The Coen brothers were lucky enough early on to be able to get great actors to act in their movies. This is harder to do for independent filmmakers. Miller’s Crossing is one of my favorite Gabriel Byrne films. He gives a slick performance and it must have been contagious because in my opinion, this is Albert Finney’s best movie. Marcia Gay Harden easily transforms into a 1920s dame and does a likable job. This is the first movie that I really liked John Turturro in. Jon Polito gives his best performance channeling the likes of Edward G. Robinson. Steve Buscemi spits his dialogue like a pro. It was as if J.E. Freeman was plucked right out of a 1920s gangster movie. He played his role that well. These actors have all worn many different hats. This one fit them all like it was tailor made just for them.
Like fine wine, Miller’s Crossing gets better with age. If you are a Coen brothers fan already, you will most likely enjoy this movie. It is one of my favorite Coen brothers’ movies. It’s a classy gangster film.
I rate this movie a 9 on a scale of 1-10.
Buy, rent, or run? Buy.
Broken City (2013)
Mark Wahlberg and Russell Crowe both let their presence be known in Broken City. Each man carries himself with such tenacity and vigor that when you put them both in the same movie together, you are certainly in for a show. Put them both in the same scene, and you are in for fireworks.
In this film, Crowe reminds us all just how powerful his acting can be. He seemed like he was very comfortable with his part and was having a lot of fun with it. That aspect of it was pretty obvious and made the movie more enjoyable.
Wahlberg has been choosing his movie roles very carefully lately, and makes yet another wise choice. He has definitely shown us that he can act with the best of them and delivers another very raw, intense performance. Obviously he is the lead in this film and he was billed first before Russell Crowe, but I think that he has rightfully earned that position. He has paid his dues and has reached the superstar status.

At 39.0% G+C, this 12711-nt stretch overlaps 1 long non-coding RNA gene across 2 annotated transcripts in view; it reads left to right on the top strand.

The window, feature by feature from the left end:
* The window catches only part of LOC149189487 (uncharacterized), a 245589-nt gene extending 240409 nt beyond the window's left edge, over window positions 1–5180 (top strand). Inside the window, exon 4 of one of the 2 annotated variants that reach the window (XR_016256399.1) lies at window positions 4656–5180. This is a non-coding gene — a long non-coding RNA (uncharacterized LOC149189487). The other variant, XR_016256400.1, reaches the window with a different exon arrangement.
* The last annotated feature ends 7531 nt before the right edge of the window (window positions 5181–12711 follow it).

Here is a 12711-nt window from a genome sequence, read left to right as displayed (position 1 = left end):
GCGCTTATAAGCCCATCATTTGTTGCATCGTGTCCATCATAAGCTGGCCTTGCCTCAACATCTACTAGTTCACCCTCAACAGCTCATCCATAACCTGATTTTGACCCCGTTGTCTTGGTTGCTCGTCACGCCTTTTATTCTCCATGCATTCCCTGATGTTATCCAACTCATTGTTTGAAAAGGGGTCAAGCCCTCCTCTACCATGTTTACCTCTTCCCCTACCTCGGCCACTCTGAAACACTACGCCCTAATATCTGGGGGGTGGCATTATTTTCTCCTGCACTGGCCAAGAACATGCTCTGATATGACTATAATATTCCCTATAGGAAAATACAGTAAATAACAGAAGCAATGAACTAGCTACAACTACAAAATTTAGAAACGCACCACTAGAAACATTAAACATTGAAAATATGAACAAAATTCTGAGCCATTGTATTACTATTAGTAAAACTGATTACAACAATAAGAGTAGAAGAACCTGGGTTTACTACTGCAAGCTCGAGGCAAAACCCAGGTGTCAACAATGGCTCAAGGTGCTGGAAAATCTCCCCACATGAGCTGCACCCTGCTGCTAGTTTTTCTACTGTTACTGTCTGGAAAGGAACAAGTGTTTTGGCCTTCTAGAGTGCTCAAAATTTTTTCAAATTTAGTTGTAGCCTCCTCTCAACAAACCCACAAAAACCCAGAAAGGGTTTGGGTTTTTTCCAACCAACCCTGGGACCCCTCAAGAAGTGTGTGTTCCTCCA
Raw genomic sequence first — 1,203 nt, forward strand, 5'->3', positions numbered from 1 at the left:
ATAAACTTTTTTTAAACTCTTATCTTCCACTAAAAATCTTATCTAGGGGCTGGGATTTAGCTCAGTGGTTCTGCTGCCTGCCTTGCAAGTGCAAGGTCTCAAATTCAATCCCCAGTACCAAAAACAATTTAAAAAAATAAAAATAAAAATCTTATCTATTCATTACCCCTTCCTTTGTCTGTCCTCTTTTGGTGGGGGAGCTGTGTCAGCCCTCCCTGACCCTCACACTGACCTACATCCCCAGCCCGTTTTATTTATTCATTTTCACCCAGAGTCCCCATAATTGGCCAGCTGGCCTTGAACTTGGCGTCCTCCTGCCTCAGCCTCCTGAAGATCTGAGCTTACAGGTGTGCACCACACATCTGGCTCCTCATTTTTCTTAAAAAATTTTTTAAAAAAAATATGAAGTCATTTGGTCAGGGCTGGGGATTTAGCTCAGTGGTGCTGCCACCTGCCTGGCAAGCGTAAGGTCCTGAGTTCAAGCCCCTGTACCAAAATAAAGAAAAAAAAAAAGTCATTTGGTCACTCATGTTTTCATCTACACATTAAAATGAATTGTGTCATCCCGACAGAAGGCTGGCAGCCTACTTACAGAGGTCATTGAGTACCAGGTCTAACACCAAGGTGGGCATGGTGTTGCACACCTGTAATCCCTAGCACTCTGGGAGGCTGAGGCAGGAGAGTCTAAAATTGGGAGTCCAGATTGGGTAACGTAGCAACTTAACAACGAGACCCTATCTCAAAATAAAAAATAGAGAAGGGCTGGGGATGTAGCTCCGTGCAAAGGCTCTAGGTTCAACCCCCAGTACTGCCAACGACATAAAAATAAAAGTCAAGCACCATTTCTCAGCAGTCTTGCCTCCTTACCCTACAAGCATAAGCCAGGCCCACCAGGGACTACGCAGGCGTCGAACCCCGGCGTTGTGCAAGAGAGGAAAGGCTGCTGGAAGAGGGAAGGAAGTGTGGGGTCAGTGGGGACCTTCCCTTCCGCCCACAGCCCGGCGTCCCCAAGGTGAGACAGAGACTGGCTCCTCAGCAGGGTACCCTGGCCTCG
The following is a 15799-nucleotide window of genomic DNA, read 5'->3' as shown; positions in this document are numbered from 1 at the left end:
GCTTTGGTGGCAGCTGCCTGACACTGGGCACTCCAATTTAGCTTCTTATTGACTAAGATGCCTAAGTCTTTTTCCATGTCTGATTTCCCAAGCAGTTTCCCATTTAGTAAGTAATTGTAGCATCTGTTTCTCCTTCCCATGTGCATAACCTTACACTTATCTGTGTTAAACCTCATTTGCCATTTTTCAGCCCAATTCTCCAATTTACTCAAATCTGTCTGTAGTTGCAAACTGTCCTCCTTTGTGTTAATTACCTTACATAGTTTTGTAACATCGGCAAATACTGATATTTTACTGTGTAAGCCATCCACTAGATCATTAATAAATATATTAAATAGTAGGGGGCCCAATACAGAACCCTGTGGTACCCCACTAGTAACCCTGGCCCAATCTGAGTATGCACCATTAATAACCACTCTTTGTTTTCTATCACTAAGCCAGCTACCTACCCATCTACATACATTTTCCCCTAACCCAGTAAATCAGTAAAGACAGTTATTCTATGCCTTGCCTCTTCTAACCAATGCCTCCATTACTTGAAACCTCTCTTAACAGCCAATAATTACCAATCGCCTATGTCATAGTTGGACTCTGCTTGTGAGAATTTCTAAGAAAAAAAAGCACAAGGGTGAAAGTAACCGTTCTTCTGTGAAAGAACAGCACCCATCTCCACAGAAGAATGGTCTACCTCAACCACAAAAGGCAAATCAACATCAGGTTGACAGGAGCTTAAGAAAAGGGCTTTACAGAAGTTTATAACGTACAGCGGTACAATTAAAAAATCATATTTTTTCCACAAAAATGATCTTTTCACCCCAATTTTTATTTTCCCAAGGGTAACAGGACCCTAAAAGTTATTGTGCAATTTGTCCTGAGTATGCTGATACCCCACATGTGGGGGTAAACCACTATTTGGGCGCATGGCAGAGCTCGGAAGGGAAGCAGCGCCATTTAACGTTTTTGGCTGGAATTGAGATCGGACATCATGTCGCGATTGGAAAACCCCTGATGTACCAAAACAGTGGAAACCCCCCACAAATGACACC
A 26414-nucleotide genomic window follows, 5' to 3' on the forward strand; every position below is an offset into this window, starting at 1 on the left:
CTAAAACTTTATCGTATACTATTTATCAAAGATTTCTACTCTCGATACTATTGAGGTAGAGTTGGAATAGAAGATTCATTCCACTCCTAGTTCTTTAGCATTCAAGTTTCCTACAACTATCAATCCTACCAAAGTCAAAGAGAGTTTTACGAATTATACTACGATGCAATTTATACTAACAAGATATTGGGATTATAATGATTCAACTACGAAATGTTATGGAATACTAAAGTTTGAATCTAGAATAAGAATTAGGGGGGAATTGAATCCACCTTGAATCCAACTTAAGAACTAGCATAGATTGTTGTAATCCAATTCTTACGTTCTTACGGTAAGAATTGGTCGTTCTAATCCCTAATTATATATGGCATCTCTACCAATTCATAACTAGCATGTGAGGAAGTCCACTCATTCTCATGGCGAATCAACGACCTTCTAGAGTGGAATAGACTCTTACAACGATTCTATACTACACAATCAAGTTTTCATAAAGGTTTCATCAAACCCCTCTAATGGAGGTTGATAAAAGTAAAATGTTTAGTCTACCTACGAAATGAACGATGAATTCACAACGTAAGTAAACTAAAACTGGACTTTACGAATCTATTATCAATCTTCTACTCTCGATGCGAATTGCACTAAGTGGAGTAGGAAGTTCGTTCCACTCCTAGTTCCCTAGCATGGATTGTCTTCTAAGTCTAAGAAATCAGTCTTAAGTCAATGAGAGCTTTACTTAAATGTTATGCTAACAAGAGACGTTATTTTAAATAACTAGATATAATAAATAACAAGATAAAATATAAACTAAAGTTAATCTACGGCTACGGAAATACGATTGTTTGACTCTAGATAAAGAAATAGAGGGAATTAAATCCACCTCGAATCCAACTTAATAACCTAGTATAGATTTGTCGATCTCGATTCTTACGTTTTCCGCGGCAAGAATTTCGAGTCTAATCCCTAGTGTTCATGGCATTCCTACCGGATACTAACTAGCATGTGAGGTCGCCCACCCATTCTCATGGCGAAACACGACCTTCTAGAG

The movie is pretty dark. It is filled with deceit, dirty cops and politicians, murder, and violence. It’s almost scary how well it was all depicted. It was all very well written, well directed, and skillfully filmed. It was all rounded out by a superb supporting cast: Catherine Zeta-Jones, Barry Pepper, Jeffrey Wright, and Kyle Chandler. The latter three of those four are all very solid character actors and they were all at their best.
I have noticed a trend recently. Female lead characters have not had much of a chance to develop their characters in movies. It just seems that more and more, actresses are not given too many lines or very big roles in larger movies as of late. They may be main characters, but the men usually dominate the film. Obviously this happens a lot in movies, but usually when the movie has a big budget and a high caliber cast, it also gets a couple of strong female lead characters to go with it. Broken City continued the trend of weak or underdeveloped female lead characters. This may have taken a little bit away from the movie, but at the same time could have contributed to how and why the male characters went off the deep end. Their female counterparts were a little too withdrawn.
Broken City was reminiscent of old Humphrey Bogart private detective movies such as The Maltese Falcon (1941), or The Big Sleep (1946). Of course it is a new age and more intense film than those were, but it just reminded me of them while I was watching it. Those were classic films that were fun to watch.
Overall, Broken City was a very strong, entertaining film.
I rate this movie an 8 on a scale of 1-10.
Buy, rent, or run? Buy.